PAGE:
Land Bank of the Philippines vs Eduardo M. Cacayuran
GR No. 191667 April 17,2013
Facts:
The municipality Sanguniang Bayan passed a resolution to implement a multi phased plan to develop Agoo Public Plaza. They passed a resolution authorizing Mayor Enriguel to obtain a loan from Land Bank and incidental thereto, mortgage a 2,353.75 sq. meter lot which is a portion of its plaza as a collateral, it further authorized the assignment of a portion of its Internal Revenue Allotment and the monthly income from the project as additional security. Land Band then extended a 4M loan in favor of the municipality. 10 kiosks were completely constructed and rented out. They passed another resolution to build a commercial center on the Plaza lot and contracted another loan posting the same securities as that of the first loan to Land Bank. 28M was granted in favor of the municipality as their 2nd loan. Respondent Cacayuran invoking his right as a taxpayer, filed a complaint against the implicated officers and Land Bank, questioning the validity of the subject loans on the ground that the Plaza lot used as a collateral of the loans is a property of public dominion and therefore, beyond the commerce of men. Land Bank claimed that Cacayuran did not have a cause of action and that it is not privy to the implicated Officers acts of destroying the Agoo Plaza. Pending the proceedings, construction of the commercial center finally completed and made known as Agoo’s People Center (APC).The SB passed another ordinance declaring APC as patrimonial property. RTC ruled in favor of Cacayuran, declaring the nullity of the subject loan. And that the resolution passed approving the said loan was in a highly irregular manner and thus Ultra Vires. It further added that the Plaza lot is proscribed from collateralization since it is a property for public use. Only Landbank appealed yet CA affirmed with modification the RTC’s rulling, excluding Vice Mayor Eslao from the liability. It also held that Cacayuran has Locus Standi to file his complaint and that the resolution is invalid and that the Plaza is a property of public dominion and so it cannot be appropriated by the state or private person. CA further added that subject loans are ultra vires (beyond one’s legal power or authority), they are transacted without proper authority and their collateralization constituted improper disbursement of public funds. Hence, Land Bank file this instant petition. Issues:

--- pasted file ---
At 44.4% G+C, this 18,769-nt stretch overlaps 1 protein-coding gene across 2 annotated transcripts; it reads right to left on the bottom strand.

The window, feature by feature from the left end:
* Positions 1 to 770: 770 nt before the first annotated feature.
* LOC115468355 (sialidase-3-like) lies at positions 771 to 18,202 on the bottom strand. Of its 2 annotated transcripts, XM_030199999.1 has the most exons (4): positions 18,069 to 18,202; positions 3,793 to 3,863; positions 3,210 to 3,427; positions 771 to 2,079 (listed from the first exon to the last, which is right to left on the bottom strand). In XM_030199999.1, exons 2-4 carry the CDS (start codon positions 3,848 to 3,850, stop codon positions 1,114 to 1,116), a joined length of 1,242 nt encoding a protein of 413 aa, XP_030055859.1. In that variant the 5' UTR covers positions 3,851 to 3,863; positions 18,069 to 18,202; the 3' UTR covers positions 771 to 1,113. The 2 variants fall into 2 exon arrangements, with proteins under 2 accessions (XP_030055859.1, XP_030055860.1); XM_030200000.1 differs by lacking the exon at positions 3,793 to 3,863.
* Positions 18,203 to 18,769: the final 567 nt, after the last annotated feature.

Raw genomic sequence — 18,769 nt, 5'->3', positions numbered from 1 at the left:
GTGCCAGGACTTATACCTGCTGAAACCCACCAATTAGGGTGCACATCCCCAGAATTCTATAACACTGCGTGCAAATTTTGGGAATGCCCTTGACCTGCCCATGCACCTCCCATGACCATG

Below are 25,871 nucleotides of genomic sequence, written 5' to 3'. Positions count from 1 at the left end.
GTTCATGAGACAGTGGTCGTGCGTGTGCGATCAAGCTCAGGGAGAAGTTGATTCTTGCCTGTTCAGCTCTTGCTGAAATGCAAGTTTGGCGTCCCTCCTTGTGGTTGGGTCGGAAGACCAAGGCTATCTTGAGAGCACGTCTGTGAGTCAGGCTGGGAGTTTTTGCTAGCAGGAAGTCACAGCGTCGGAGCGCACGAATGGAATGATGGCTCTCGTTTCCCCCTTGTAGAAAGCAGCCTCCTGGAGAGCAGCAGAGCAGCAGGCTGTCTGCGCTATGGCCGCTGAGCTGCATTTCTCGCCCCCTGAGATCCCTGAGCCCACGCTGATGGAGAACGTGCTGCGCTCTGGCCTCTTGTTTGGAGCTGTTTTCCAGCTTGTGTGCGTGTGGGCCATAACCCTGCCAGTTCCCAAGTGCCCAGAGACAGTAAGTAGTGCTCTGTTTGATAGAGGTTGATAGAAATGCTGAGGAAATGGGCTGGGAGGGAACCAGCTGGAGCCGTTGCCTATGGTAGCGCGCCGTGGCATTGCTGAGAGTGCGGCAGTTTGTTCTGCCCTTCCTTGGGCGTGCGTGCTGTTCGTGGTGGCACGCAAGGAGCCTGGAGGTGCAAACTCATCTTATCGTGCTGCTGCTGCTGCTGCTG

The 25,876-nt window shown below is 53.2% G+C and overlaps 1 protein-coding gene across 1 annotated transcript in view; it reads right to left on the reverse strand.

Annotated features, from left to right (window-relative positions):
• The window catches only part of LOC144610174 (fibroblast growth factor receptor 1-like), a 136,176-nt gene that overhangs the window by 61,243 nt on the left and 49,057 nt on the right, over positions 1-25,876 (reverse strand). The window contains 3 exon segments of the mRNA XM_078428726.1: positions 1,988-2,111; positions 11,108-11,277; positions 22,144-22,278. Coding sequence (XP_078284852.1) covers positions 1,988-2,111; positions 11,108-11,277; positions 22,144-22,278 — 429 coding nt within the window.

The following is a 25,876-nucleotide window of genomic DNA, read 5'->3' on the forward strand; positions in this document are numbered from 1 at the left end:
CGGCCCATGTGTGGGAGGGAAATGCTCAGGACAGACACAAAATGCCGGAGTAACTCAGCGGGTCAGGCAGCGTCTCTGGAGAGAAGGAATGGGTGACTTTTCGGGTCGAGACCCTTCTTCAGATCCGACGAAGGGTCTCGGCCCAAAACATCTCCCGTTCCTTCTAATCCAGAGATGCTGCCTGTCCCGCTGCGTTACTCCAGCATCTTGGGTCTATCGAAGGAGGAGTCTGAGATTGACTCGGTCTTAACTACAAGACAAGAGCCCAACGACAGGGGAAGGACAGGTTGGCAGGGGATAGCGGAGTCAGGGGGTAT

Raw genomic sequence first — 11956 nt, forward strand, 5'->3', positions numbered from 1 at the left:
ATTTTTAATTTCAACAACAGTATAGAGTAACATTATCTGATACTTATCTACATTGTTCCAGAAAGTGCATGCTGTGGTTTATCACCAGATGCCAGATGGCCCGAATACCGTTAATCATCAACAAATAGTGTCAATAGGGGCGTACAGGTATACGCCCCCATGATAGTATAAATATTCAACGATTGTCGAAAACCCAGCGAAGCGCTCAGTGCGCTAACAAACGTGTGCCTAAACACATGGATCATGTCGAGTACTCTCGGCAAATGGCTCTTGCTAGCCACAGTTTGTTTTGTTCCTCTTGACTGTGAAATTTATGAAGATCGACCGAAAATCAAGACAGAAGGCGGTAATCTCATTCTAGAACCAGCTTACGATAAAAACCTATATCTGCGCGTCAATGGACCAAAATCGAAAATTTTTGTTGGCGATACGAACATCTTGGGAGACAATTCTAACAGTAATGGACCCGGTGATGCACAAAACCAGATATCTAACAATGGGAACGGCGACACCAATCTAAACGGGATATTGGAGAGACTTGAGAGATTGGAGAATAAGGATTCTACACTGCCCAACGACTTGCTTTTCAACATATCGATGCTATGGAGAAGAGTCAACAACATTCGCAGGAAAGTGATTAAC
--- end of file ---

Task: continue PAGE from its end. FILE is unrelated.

1. Whether Cacayuran has standing to sue,
2. Whether the subject Resolutions were validly passed
3. Whether the subject loans are Ultra Vires
Rulling:
1. Yes. A tax payer is allowed to sue where there is a claim that public funds are illegally disbursed, or that public money is being deflected to any improper purpose, or that there is wastage of public funds through the enforcement of an invalid or unconstitutional law.2 requisites must (a)public funds derived from taxation are disbursed by a political subdivision or instrumentality and in doing so, a law is violated or some irregularly is committed. (b) the petitioner is directly affected by the alleged act. As in this case the requisites are present Cacayuran as a resident –tax payer has Lucos Standi to sue. 2. No. In the question of the validity of resolution, it was deemed to be tainted with irregularities such as the SB’s failure to submit Resolutions to the Sanguniang Panlalawigan and the lack of publication and posting in contravention of Sec.59 of the LGC. Land Bank cannot rely on the Subject resolutions as basis to validate the loan because the authorization to contract the loan by the Mayor and the Redevelopement Plan itself were not approved pursuant to any law or ordinance but through mere resolution. 3. Yes. Town Plazas are properties of public dominion, to be devoted to public use and to be made available to public general. They are outside the commerce of man and cannot be disposed of or leased by municipality to private person. Art.1409 of the Civil Code also applies in this case. The unlawful purpose behind the subject loans which is to fund the commercialization of the Agoo Plaza pursuant to the Redevelopment Plan, they are considered as Ultra Vires in the primary sense thus, rendering them void and in effect, nonbinding on the municipality. Absent any express grant by the national government, the Municipality has no right to claim and convert the land on which the Agoo Plaxza is situated into patrimonial property. Petition denied CA decision affirmed.

Joe Abad Lazaro Jr.
City of Cebu vs. Apolonio M. Dedamo Jr.
GR No. 172852January 30, 2013
Facts: